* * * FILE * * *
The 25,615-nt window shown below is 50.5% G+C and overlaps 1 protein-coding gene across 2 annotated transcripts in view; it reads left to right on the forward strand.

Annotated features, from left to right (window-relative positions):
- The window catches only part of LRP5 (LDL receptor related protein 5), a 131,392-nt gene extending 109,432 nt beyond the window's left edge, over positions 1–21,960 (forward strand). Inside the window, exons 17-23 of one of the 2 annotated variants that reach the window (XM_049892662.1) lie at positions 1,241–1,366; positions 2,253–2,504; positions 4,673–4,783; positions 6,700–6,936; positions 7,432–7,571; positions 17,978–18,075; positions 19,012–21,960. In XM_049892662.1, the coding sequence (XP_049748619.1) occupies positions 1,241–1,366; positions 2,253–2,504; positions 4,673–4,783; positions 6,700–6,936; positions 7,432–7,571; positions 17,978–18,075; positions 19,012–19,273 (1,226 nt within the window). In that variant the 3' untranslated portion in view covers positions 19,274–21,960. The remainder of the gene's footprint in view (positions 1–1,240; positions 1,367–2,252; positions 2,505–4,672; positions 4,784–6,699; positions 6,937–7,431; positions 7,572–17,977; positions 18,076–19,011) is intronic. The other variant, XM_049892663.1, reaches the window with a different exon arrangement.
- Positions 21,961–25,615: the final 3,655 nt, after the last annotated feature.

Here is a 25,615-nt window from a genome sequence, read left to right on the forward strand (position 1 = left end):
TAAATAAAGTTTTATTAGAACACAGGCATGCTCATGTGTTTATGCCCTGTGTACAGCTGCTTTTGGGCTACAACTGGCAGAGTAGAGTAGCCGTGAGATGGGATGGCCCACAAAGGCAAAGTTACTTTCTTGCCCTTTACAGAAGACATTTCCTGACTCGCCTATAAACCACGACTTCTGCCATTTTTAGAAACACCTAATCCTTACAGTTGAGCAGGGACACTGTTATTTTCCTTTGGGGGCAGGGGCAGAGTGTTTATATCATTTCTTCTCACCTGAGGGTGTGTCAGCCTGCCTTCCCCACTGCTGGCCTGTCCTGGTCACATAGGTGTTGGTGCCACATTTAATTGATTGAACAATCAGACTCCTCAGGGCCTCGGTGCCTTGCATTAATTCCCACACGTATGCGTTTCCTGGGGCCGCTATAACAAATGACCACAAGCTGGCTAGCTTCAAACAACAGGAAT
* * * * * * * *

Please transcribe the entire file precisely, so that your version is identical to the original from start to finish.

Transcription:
The 25,615-nt window shown below is 50.5% G+C and overlaps 1 protein-coding gene across 2 annotated transcripts in view; it reads left to right on the forward strand.

Annotated features, from left to right (window-relative positions):
- The window catches only part of LRP5 (LDL receptor related protein 5), a 131,392-nt gene extending 109,432 nt beyond the window's left edge, over positions 1–21,960 (forward strand). Inside the window, exons 17-23 of one of the 2 annotated variants that reach the window (XM_049892662.1) lie at positions 1,241–1,366; positions 2,253–2,504; positions 4,673–4,783; positions 6,700–6,936; positions 7,432–7,571; positions 17,978–18,075; positions 19,012–21,960. In XM_049892662.1, the coding sequence (XP_049748619.1) occupies positions 1,241–1,366; positions 2,253–2,504; positions 4,673–4,783; positions 6,700–6,936; positions 7,432–7,571; positions 17,978–18,075; positions 19,012–19,273 (1,226 nt within the window). In that variant the 3' untranslated portion in view covers positions 19,274–21,960. The remainder of the gene's footprint in view (positions 1–1,240; positions 1,367–2,252; positions 2,505–4,672; positions 4,784–6,699; positions 6,937–7,431; positions 7,572–17,977; positions 18,076–19,011) is intronic. The other variant, XM_049892663.1, reaches the window with a different exon arrangement.
- Positions 21,961–25,615: the final 3,655 nt, after the last annotated feature.

Here is a 25,615-nt window from a genome sequence, read left to right on the forward strand (position 1 = left end):
TAAATAAAGTTTTATTAGAACACAGGCATGCTCATGTGTTTATGCCCTGTGTACAGCTGCTTTTGGGCTACAACTGGCAGAGTAGAGTAGCCGTGAGATGGGATGGCCCACAAAGGCAAAGTTACTTTCTTGCCCTTTACAGAAGACATTTCCTGACTCGCCTATAAACCACGACTTCTGCCATTTTTAGAAACACCTAATCCTTACAGTTGAGCAGGGACACTGTTATTTTCCTTTGGGGGCAGGGGCAGAGTGTTTATATCATTTCTTCTCACCTGAGGGTGTGTCAGCCTGCCTTCCCCACTGCTGGCCTGTCCTGGTCACATAGGTGTTGGTGCCACATTTAATTGATTGAACAATCAGACTCCTCAGGGCCTCGGTGCCTTGCATTAATTCCCACACGTATGCGTTTCCTGGGGCCGCTATAACAAATGACCACAAGCTGGCTAGCTTCAAACAACAGGAAT